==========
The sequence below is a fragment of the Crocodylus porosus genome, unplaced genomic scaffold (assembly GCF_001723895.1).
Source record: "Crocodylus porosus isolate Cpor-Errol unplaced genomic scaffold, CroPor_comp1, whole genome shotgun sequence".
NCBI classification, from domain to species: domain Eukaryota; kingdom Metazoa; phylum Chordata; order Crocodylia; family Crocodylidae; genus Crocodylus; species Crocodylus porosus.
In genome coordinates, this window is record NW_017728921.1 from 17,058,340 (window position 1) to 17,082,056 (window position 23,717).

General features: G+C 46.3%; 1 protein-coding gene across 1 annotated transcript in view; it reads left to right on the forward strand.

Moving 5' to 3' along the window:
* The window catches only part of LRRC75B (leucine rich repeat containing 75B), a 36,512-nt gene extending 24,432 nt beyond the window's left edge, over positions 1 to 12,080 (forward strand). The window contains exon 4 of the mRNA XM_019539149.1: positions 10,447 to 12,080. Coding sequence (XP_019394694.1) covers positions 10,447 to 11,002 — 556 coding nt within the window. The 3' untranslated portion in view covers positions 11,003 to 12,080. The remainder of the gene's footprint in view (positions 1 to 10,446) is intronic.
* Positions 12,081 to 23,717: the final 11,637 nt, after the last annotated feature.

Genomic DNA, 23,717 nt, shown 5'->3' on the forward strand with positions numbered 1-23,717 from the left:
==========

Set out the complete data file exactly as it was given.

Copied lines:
The sequence below is a fragment of the Crocodylus porosus genome, unplaced genomic scaffold (assembly GCF_001723895.1).
Source record: "Crocodylus porosus isolate Cpor-Errol unplaced genomic scaffold, CroPor_comp1, whole genome shotgun sequence".
NCBI classification, from domain to species: domain Eukaryota; kingdom Metazoa; phylum Chordata; order Crocodylia; family Crocodylidae; genus Crocodylus; species Crocodylus porosus.
In genome coordinates, this window is record NW_017728921.1 from 17,058,340 (window position 1) to 17,082,056 (window position 23,717).

General features: G+C 46.3%; 1 protein-coding gene across 1 annotated transcript in view; it reads left to right on the forward strand.

Moving 5' to 3' along the window:
* The window catches only part of LRRC75B (leucine rich repeat containing 75B), a 36,512-nt gene extending 24,432 nt beyond the window's left edge, over positions 1 to 12,080 (forward strand). The window contains exon 4 of the mRNA XM_019539149.1: positions 10,447 to 12,080. Coding sequence (XP_019394694.1) covers positions 10,447 to 11,002 — 556 coding nt within the window. The 3' untranslated portion in view covers positions 11,003 to 12,080. The remainder of the gene's footprint in view (positions 1 to 10,446) is intronic.
* Positions 12,081 to 23,717: the final 11,637 nt, after the last annotated feature.

Genomic DNA, 23,717 nt, shown 5'->3' on the forward strand with positions numbered 1-23,717 from the left: